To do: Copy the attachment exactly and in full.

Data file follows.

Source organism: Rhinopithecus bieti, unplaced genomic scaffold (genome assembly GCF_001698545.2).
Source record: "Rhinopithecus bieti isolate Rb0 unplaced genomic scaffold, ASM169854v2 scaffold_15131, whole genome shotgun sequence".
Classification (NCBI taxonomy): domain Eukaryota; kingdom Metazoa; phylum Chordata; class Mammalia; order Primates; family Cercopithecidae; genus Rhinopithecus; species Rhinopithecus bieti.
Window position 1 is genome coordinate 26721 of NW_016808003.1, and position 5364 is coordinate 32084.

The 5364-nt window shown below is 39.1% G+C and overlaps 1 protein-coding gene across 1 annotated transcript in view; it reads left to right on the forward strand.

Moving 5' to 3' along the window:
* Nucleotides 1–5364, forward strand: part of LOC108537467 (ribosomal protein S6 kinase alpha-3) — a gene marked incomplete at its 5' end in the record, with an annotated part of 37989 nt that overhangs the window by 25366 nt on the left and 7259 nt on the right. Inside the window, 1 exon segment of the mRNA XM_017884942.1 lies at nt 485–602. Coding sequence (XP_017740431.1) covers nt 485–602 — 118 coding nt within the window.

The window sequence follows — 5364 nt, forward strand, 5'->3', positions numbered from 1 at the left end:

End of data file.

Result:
Source organism: Rhinopithecus bieti, unplaced genomic scaffold (genome assembly GCF_001698545.2).
Source record: "Rhinopithecus bieti isolate Rb0 unplaced genomic scaffold, ASM169854v2 scaffold_15131, whole genome shotgun sequence".
Classification (NCBI taxonomy): domain Eukaryota; kingdom Metazoa; phylum Chordata; class Mammalia; order Primates; family Cercopithecidae; genus Rhinopithecus; species Rhinopithecus bieti.
Window position 1 is genome coordinate 26721 of NW_016808003.1, and position 5364 is coordinate 32084.

The 5364-nt window shown below is 39.1% G+C and overlaps 1 protein-coding gene across 1 annotated transcript in view; it reads left to right on the forward strand.

Moving 5' to 3' along the window:
* Nucleotides 1–5364, forward strand: part of LOC108537467 (ribosomal protein S6 kinase alpha-3) — a gene marked incomplete at its 5' end in the record, with an annotated part of 37989 nt that overhangs the window by 25366 nt on the left and 7259 nt on the right. Inside the window, 1 exon segment of the mRNA XM_017884942.1 lies at nt 485–602. Coding sequence (XP_017740431.1) covers nt 485–602 — 118 coding nt within the window.

The window sequence follows — 5364 nt, forward strand, 5'->3', positions numbered from 1 at the left end: